The SFWMD is the oldest and largest of the state's five water management districts, managing water resources in a 16-county region that stretches from Orlando to the Florida Keys. The agency's original mission was to provide flood control for South Florida residents by operating what has become one of the largest water management systems in the world. Today, our responsibilities have expanded to managing the regional water supply, improving water quality and protecting and restoring unique ecosystems, including America's Everglades.
Budget & Finance The District provides online access to budget documents and monthly financial statements to demonstrate how tax dollars are being invested to manage and protect South Florida's water resources.
Lobbyist Registration and Database Effective July 1, 2014, a person may not lobby the District until such person has registered as a lobbyist with the SFWMD Clerk's Office.
While potential impacts to South Florida remain unclear, the South Florida Water Management District is preparing the regional flood control system for potential heavy rainfall associated with a tropical disturbance.
Water levels are being lowered from mid Broward County south through Miami-Dade County by increasing discharges to tide to increase storage and help reduce the risk of flooding where possible. Depending on the storm's path and anticipated rainfall, water managers will make adjustments to structures as necessary. Water levels and flows are monitored around the clock by field staff and SFWMD's Operations Control Room in West Palm Beach.
Flood Control: A Shared Responsibility The SFWMD operates and maintains the regional water management system known as the Central and Southern Florida Project. This system of canals and natural waterways connects to community drainage districts and hundreds of smaller neighborhood systems to effectively manage floodwaters during heavy rain.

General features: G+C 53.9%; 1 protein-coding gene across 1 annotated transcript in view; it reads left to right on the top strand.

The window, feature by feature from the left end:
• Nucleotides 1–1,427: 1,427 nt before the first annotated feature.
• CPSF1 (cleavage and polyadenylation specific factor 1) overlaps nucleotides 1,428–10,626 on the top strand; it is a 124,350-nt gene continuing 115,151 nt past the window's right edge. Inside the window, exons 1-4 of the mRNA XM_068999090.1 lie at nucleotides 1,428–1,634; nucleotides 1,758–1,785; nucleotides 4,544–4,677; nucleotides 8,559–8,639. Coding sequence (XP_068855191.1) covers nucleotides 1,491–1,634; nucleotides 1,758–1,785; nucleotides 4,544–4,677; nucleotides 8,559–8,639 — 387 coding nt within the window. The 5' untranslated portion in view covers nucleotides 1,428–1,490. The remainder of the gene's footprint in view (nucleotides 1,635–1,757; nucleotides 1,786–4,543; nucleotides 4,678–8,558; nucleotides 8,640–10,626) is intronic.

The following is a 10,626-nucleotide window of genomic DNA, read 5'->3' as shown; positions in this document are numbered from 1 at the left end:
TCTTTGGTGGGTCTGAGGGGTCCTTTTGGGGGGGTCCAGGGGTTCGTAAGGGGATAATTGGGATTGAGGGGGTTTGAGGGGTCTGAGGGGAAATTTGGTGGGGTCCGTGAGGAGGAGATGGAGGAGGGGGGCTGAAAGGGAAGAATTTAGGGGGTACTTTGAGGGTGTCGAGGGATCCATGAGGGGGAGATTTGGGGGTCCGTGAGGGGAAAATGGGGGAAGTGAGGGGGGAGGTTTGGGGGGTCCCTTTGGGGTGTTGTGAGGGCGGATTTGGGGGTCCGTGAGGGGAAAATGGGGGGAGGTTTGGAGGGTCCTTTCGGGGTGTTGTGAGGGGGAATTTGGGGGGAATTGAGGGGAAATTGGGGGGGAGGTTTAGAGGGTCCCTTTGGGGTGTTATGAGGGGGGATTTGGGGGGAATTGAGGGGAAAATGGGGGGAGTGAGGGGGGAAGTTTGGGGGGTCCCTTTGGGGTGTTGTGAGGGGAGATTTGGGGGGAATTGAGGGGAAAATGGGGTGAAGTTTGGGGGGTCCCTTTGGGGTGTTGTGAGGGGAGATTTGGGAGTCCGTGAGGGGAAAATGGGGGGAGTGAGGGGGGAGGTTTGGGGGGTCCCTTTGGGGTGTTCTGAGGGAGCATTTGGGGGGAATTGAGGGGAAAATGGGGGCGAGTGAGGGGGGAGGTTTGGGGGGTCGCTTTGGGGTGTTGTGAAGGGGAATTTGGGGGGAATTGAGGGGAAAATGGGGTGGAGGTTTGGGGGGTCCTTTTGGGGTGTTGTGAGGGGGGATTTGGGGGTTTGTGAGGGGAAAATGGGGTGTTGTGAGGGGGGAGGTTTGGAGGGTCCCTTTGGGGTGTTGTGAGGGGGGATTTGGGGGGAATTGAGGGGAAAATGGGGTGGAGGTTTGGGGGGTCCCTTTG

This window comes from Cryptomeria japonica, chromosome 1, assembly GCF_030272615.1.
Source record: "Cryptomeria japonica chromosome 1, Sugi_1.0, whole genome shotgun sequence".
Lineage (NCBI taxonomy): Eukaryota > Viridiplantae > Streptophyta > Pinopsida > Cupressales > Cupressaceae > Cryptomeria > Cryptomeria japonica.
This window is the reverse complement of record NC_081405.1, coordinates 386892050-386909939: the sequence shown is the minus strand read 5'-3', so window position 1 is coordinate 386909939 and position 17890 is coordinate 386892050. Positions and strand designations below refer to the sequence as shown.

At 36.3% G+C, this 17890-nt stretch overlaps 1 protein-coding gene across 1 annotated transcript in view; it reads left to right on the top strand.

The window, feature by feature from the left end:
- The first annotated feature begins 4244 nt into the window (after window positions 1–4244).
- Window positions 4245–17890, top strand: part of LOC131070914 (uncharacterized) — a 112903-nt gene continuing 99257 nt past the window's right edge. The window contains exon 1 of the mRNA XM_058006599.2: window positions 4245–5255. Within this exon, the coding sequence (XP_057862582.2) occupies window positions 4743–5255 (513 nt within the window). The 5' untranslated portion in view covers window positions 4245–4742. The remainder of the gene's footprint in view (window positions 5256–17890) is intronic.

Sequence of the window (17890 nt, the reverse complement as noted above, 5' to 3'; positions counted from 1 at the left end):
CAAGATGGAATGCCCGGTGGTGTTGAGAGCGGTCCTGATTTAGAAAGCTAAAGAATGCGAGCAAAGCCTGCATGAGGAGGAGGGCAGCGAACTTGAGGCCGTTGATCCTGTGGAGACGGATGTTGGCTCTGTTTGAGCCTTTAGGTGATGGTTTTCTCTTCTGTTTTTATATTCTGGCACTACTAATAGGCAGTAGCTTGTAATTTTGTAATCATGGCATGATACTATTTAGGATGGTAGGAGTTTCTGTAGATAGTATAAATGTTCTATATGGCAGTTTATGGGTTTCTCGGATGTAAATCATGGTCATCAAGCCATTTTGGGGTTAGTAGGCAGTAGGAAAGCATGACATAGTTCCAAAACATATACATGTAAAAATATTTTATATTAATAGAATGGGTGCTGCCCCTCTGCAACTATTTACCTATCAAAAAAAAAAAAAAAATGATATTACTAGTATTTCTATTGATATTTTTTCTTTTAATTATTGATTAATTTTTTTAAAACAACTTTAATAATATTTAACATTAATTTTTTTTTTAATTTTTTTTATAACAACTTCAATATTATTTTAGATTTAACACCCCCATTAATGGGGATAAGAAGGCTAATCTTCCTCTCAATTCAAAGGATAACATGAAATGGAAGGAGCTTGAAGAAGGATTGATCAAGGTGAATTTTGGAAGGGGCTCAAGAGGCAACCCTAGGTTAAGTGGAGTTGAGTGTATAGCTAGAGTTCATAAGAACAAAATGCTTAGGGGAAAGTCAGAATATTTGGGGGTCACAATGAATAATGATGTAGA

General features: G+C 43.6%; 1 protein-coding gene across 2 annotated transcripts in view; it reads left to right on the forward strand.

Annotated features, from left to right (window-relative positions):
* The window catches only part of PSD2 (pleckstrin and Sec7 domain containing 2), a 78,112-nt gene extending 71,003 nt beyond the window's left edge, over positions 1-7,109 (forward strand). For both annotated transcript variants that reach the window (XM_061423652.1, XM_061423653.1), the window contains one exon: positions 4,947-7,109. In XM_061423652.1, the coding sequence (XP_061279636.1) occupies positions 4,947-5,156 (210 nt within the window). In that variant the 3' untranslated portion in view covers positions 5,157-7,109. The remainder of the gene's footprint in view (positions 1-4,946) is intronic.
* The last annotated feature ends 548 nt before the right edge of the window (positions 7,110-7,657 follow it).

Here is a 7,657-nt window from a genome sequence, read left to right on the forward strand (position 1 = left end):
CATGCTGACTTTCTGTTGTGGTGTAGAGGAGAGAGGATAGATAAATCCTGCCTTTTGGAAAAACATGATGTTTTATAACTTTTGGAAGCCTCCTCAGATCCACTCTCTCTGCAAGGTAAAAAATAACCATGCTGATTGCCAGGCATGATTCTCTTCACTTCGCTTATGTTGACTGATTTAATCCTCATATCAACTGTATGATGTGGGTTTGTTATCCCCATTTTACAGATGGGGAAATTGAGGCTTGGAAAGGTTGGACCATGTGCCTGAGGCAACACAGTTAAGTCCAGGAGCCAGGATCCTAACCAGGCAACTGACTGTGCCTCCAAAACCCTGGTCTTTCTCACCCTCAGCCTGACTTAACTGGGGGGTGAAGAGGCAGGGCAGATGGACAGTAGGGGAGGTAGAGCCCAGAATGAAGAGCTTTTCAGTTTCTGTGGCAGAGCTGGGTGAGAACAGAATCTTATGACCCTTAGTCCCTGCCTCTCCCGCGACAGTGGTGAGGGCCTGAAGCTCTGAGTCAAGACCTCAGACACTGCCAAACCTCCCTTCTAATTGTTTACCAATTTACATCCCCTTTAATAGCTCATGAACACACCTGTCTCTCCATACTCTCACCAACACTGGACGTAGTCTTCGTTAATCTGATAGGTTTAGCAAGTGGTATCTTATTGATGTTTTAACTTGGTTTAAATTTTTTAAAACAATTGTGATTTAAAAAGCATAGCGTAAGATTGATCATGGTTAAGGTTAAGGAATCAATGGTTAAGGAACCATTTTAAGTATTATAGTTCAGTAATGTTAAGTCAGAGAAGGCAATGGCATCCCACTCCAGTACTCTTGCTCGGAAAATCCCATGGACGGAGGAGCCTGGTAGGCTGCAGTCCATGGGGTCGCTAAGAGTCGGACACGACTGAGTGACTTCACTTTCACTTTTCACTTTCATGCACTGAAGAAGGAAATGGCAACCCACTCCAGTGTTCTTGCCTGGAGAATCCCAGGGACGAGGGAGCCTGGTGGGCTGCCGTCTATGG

See How Florida Agencies are Responding to Algal Blooms
Blue-green algal blooms are currently being reported in lakes, rivers and canals in locations around Florida.
The Florida Department of Environmental Protection (DEP), the state's five water management districts, the Florida Department of Health (DOH), the Florida Fish and Wildlife Conservation Commission (FWC) and other state agencies all work together to respond to algal blooms. Each agency has a specific role:
The Florida Department of Environmental Protection takes the lead in collecting and testing algal bloom samples as soon as they are observed. In addition, DEP staff can be deployed to take additional samples in response to blooms reported by citizens, other agencies or other sources. Sample results are reported to all appropriate agencies.
The South Florida Water Management District helps the DEP as requested with collecting algal bloom samples. The District also reports any blooms observed during routine water quality sampling.
The Florida Department of Health has the lead role when an algal bloom presents a risk to human health or there are reported health incidents associated with a bloom. DOH issues health advisories as it determines to be appropriate when toxicity levels are higher. It may also post warning signs when blooms affect public beaches or other areas where there is the risk of human exposure.
The Florida Fish and Wildlife Conservation Commission investigates dead fish and wildlife related to algal blooms.
For more on blue-green algae and the District's specific role in responding to it: